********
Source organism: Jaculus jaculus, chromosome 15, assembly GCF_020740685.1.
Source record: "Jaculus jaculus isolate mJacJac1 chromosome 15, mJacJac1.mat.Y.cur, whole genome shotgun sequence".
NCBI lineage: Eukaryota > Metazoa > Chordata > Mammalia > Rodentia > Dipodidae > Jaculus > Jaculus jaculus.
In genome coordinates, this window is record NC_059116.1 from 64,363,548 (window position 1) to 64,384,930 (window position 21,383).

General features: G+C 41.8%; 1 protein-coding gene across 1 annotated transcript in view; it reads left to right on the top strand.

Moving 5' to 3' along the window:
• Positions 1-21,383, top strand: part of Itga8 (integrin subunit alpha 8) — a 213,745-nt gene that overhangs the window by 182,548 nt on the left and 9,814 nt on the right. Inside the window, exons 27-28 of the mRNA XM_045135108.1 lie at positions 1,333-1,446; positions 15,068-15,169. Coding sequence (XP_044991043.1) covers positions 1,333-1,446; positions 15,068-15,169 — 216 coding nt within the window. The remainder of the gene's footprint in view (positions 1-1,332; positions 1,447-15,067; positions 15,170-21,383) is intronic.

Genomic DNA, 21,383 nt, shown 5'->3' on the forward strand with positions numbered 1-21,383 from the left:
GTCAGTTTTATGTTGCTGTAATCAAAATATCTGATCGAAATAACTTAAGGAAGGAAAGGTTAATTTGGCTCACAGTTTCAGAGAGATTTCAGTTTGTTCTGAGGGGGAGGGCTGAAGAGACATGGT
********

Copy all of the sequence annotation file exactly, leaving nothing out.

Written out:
Source organism: Jaculus jaculus, chromosome 15, assembly GCF_020740685.1.
Source record: "Jaculus jaculus isolate mJacJac1 chromosome 15, mJacJac1.mat.Y.cur, whole genome shotgun sequence".
NCBI lineage: Eukaryota > Metazoa > Chordata > Mammalia > Rodentia > Dipodidae > Jaculus > Jaculus jaculus.
In genome coordinates, this window is record NC_059116.1 from 64,363,548 (window position 1) to 64,384,930 (window position 21,383).

General features: G+C 41.8%; 1 protein-coding gene across 1 annotated transcript in view; it reads left to right on the top strand.

Moving 5' to 3' along the window:
• Positions 1-21,383, top strand: part of Itga8 (integrin subunit alpha 8) — a 213,745-nt gene that overhangs the window by 182,548 nt on the left and 9,814 nt on the right. Inside the window, exons 27-28 of the mRNA XM_045135108.1 lie at positions 1,333-1,446; positions 15,068-15,169. Coding sequence (XP_044991043.1) covers positions 1,333-1,446; positions 15,068-15,169 — 216 coding nt within the window. The remainder of the gene's footprint in view (positions 1-1,332; positions 1,447-15,067; positions 15,170-21,383) is intronic.

Genomic DNA, 21,383 nt, shown 5'->3' on the forward strand with positions numbered 1-21,383 from the left:
GTCAGTTTTATGTTGCTGTAATCAAAATATCTGATCGAAATAACTTAAGGAAGGAAAGGTTAATTTGGCTCACAGTTTCAGAGAGATTTCAGTTTGTTCTGAGGGGGAGGGCTGAAGAGACATGGT